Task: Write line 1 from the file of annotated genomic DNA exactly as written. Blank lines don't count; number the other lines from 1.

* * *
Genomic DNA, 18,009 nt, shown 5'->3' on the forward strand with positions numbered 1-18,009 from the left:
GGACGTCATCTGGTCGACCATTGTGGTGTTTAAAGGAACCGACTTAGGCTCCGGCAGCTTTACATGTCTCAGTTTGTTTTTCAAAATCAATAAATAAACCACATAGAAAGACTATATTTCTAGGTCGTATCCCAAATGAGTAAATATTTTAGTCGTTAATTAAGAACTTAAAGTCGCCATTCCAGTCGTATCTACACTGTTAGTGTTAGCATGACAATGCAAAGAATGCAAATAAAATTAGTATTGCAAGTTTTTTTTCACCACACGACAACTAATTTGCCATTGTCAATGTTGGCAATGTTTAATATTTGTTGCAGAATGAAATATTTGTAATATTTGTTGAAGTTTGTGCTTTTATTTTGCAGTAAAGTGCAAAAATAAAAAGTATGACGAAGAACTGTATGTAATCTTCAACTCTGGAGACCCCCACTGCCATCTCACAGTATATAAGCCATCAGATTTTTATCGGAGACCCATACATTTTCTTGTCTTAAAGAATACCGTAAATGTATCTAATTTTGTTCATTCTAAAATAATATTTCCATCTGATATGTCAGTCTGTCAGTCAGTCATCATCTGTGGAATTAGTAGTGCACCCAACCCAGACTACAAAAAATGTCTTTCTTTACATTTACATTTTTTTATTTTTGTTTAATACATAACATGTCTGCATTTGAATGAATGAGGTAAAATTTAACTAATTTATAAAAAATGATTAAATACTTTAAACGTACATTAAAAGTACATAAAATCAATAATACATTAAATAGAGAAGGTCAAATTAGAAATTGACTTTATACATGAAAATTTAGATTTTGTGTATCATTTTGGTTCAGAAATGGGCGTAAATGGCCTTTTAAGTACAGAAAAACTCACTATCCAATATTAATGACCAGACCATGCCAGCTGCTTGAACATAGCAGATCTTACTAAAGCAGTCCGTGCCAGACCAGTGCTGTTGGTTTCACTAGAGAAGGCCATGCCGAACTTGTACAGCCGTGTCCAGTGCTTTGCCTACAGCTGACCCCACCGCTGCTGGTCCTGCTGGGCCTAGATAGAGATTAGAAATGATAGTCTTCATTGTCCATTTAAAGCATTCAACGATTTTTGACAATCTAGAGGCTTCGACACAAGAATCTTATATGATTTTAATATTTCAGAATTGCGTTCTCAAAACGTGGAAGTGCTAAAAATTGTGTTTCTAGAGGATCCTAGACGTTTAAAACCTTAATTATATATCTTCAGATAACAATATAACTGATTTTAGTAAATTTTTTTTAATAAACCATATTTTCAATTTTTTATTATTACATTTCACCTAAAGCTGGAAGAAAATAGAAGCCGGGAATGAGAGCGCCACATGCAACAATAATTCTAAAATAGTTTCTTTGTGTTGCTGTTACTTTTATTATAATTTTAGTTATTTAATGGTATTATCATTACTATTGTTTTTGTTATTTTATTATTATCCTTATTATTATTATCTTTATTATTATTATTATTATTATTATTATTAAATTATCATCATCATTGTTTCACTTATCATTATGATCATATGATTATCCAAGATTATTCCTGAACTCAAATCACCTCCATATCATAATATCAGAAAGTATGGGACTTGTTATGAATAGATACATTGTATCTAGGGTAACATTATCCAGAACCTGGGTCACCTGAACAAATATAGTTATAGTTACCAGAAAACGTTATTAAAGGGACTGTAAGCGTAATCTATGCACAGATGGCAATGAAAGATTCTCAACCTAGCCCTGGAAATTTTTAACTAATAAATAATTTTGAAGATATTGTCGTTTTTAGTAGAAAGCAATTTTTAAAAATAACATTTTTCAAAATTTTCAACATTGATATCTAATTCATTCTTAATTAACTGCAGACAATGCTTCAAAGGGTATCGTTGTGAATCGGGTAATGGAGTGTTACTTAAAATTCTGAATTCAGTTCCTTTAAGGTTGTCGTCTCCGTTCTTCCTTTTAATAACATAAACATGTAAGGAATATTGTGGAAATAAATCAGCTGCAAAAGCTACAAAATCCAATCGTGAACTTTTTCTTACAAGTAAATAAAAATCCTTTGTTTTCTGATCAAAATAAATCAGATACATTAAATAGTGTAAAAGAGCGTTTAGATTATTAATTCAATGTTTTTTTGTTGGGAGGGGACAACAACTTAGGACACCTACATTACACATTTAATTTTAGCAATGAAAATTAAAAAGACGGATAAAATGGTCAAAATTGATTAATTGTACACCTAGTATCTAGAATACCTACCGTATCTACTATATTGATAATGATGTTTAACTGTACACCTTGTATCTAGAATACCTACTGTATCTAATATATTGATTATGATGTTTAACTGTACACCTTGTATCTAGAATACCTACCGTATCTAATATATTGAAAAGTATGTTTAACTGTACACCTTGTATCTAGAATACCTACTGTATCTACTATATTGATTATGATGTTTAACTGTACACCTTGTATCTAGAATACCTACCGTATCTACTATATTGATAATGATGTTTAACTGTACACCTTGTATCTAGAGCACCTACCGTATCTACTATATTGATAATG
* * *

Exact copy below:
Genomic DNA, 18,009 nt, shown 5'->3' on the forward strand with positions numbered 1-18,009 from the left: